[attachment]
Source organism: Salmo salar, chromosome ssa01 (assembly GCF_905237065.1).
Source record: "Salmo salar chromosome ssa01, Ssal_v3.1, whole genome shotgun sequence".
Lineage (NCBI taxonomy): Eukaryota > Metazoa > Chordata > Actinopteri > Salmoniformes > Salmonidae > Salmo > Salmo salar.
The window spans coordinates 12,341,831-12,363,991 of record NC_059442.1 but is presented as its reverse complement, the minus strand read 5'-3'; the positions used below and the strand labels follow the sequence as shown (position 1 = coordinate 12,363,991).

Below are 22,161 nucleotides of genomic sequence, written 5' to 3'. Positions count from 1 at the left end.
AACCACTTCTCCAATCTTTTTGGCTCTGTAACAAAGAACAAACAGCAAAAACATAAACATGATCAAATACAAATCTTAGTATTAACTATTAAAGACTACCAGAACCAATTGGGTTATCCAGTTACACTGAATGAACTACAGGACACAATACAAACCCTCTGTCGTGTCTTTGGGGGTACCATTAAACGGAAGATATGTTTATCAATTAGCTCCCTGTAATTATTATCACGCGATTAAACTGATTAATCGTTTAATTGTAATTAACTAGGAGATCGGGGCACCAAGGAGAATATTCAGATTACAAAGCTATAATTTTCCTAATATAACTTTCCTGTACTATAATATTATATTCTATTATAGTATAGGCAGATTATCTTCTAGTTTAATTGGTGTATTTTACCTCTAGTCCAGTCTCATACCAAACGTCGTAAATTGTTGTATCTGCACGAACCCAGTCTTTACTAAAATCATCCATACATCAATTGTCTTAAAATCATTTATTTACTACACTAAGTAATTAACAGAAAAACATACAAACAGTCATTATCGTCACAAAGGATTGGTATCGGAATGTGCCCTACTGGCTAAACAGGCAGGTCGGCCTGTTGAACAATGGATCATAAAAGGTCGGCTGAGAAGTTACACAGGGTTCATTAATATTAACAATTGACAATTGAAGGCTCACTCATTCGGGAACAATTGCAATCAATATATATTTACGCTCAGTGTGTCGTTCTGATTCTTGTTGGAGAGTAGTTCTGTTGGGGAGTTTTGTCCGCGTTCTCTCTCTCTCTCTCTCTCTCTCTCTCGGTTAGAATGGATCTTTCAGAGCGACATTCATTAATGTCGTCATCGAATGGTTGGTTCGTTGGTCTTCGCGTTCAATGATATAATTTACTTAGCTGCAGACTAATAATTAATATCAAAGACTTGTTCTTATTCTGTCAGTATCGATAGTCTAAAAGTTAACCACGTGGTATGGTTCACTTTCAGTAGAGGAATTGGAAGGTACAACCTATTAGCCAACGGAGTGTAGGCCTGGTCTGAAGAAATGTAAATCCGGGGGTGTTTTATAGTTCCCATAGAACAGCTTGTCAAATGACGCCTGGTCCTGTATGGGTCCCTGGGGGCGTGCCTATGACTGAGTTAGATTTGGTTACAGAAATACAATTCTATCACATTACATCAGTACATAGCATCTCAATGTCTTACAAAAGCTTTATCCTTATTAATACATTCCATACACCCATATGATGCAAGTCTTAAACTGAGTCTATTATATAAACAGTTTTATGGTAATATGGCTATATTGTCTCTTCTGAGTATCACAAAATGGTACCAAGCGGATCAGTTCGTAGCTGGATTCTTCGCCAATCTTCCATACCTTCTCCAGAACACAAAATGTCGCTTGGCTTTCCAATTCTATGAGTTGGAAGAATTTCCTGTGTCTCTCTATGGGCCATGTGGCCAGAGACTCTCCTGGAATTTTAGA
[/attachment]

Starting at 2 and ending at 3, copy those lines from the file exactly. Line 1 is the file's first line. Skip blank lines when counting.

Source record: "Salmo salar chromosome ssa01, Ssal_v3.1, whole genome shotgun sequence".
Lineage (NCBI taxonomy): Eukaryota > Metazoa > Chordata > Actinopteri > Salmoniformes > Salmonidae > Salmo > Salmo salar.